New guidelines for the government’s increasingly criticized mortgage reduction effort prohibits taking foreclosure action until after a borrower has been evaluated and rejected for the program, and those who are in “active bankruptcy” must be given the opportunity to apply for assistance.
The new borrower protections during eligibility take effect June 1.
Borrowers cannot be referred to foreclosure until either an evaluation for mortgage help has been completed and the borrower deemed ineligible, or “reasonable solicitation efforts” have failed.
And borrowers in bankruptcy must be considered for the program if a request is received by the borrower, borrower’s counsel or bankruptcy trustee.
For several months, consumer advocates have urged the government to clarify that those borrowers in bankruptcy, or those already in some stage of foreclosure, can apply for reduced mortgage payments under the Obama Administration’s one-year-old Home Affordable Modification Program, HAMP.
“This Supplemental Directive represents an ongoing effort to improve program effectiveness by amending policies and procedures related to borrower outreach and communication,” said a statement by HAMP administrators.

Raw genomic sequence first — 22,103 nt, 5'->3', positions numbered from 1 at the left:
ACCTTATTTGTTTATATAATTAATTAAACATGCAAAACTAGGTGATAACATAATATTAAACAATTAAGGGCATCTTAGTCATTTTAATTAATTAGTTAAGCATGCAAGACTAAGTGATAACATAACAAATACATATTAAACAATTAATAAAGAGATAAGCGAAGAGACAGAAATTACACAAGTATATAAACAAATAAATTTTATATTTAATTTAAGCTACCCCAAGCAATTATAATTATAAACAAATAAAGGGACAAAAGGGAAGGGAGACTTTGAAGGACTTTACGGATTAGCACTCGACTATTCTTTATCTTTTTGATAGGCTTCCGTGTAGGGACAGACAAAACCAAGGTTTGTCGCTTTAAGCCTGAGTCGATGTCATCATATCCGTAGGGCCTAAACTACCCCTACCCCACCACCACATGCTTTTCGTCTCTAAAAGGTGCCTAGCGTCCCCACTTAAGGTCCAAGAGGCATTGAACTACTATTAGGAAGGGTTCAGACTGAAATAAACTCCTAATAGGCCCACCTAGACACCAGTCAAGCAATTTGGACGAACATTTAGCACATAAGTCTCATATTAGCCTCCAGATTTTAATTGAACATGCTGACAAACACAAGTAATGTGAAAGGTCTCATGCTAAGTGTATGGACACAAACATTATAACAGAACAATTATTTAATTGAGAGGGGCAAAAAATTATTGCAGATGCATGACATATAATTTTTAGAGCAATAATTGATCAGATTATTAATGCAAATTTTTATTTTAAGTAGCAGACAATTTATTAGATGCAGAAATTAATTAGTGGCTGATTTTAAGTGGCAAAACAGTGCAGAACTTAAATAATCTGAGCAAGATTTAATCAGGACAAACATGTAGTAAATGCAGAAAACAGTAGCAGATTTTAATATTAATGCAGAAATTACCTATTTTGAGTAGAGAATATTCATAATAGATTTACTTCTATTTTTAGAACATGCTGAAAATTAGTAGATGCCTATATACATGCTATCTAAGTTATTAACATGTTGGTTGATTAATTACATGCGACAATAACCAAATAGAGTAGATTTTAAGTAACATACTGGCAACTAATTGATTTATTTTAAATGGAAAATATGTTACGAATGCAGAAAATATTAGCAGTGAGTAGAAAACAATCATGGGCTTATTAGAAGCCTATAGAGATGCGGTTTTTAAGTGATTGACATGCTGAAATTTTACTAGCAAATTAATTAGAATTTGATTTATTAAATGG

The new guidelines posted by administrators on their website for servicers also state that if a borrower already in the foreclosure process is being evaluated for eligibility in HAMP, a “foreclosure sale cannot be conducted” until after the evaluation is complete and a borrower found ineligible.
In addition, borrowers will have 30 days to respond to certain HAMP non-approval notices before a foreclosure sale takes place. A mortgage servicer also needs to provide a “written certification” to the foreclosure attorney stating a borrower has not qualified for HAMP before going through with the sale.
Administrators have provided sample letters to send borrowers already in foreclosure.
“Your loan has been previously referred to foreclosure and we will continue the foreclosure process while we evaluate your loan for HAMP. However, no foreclosure sale will be conducted and you will not lose your home during the HAMP evaluation,” states one sample.
However, the same later cautions the borrower that he or she may see steps taken to proceed with the foreclosure process and receive eviction notices.
“While you will not lose your home during the HAMP evaluation, to protect your rights under applicable foreclosure law, you may need to respond to these foreclosure notices or take other actions,” the sample letter states.
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